July 2, 2016
By RICHARD STEIER
|PATRICK J. LYNCH: Restore a sense of fairness|
Here we go again.
The Patrolmen’s Benevolent Association June 28 asked the state’s Public Employment Relations Board to declare an impasse in its contract bargaining with the de Blasio administration, setting the stage for a fifth arbitration out of six wage contracts during the 17-year tenure of union President Patrick J. Lynch.
Will Pattern Still Hold?
The move, if approved by PERB, would initially lead to the appointment of a mediator to see whether the gap between the two sides could be bridged through continued negotiation. A union spokesman had said last November, two days before an unfavorable arbitration ruling was finalized, that either the city would offer the union a “market rate” that raised officers’ salaries based on what was paid in other jurisdictions or the two sides would wind up back before PERB.
Once that arbitration ruling was issued last Nov. 13 upholding the city’s argument that it would be disruptive of the collective-bargaining process to give Police Officers raises in excess of the two 1-percent hikes other uniformed workers had received in the first two years of seven-year contracts, it reinforced the administration’s determination to protect the pattern created by the final five years of its deals with those other unions.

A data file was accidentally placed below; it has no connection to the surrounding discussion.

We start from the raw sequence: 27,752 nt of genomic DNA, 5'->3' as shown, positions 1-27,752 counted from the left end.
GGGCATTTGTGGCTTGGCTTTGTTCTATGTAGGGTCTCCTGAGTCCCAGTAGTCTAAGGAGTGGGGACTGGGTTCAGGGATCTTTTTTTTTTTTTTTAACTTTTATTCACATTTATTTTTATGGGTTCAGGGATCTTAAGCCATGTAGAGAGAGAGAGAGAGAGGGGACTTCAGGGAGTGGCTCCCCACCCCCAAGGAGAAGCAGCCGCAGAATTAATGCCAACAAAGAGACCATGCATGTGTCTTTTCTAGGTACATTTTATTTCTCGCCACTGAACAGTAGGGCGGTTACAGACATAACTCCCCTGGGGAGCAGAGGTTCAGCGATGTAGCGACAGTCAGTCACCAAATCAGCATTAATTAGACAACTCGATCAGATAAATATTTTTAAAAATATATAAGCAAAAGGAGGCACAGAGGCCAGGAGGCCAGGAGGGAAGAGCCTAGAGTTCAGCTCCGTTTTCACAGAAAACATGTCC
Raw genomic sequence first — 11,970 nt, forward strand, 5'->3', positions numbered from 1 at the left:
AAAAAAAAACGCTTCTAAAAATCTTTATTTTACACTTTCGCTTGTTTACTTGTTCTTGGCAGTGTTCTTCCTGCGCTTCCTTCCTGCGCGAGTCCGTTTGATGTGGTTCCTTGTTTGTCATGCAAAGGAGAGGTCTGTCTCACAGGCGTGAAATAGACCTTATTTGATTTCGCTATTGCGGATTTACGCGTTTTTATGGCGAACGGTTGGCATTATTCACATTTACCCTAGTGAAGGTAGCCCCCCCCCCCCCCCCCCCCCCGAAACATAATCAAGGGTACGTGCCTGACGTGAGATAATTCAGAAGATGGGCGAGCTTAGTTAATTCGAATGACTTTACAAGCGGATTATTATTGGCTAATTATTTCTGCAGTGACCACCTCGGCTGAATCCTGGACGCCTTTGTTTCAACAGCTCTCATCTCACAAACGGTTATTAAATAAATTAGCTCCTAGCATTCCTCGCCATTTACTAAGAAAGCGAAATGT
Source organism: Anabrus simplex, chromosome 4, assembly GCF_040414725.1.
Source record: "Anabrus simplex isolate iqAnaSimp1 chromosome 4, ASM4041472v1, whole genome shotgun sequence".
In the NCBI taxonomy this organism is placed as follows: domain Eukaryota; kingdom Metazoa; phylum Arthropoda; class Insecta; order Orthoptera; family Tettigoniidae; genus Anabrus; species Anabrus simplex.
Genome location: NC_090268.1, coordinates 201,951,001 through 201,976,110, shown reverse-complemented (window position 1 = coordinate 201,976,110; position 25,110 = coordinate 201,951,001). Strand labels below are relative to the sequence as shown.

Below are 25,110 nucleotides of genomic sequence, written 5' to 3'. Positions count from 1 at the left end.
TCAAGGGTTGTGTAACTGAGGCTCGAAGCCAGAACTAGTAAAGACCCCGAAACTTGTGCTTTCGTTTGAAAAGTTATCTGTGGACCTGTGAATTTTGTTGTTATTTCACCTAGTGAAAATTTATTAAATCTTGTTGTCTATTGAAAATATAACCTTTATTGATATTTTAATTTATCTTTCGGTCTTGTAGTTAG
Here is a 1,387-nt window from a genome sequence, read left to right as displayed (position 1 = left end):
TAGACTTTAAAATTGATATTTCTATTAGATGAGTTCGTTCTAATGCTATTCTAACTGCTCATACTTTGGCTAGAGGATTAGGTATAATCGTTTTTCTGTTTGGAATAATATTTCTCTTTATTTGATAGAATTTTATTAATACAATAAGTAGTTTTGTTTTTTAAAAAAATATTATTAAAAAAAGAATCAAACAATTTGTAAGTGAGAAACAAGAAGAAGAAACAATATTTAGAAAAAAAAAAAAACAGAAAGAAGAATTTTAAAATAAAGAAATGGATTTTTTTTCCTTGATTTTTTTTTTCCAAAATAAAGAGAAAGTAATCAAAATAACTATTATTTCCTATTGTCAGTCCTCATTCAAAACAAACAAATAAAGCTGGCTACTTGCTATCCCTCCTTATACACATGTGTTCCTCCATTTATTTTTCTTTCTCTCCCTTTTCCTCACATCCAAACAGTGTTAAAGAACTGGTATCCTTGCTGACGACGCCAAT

Those contracts over that period provided additional raises totaling 9 percent. Mr. Lynch has contended that his members should not be bound by such a pattern, and that it would place them even further behind cops in neighboring jurisdictions when it came to compensation from salary and related benefits including longevity pay and shift differentials.
Returning to the harsh words he has often employed toward the city’s chief executive, Mr. Lynch said in a statement, “This is just another example of Mayor de Blasio and his administration not appropriately supporting our police officers, who as a result, would leave the NYPD if they could. That’s bad for the city’s future. We are hopeful that an independent, third-party mediator can restore a sense of fairness to a process that has been taken over by the Mayor’s insistence on playing politics, and provide our members with a contract that will allow them to provide for themselves and their families.”
City: PBA Unreasonable
A spokeswoman for the Mayor, Freddi Goldstein, responded, “Since taking office, we have tried again and again to work with the PBA to provide their members with a fair long-term deal with significant raises and benefits—a deal like the ones every other police and uniformed union accepted. The PBA has been unwilling to negotiate, instead choosing to wage a political war and go to arbitration—again.”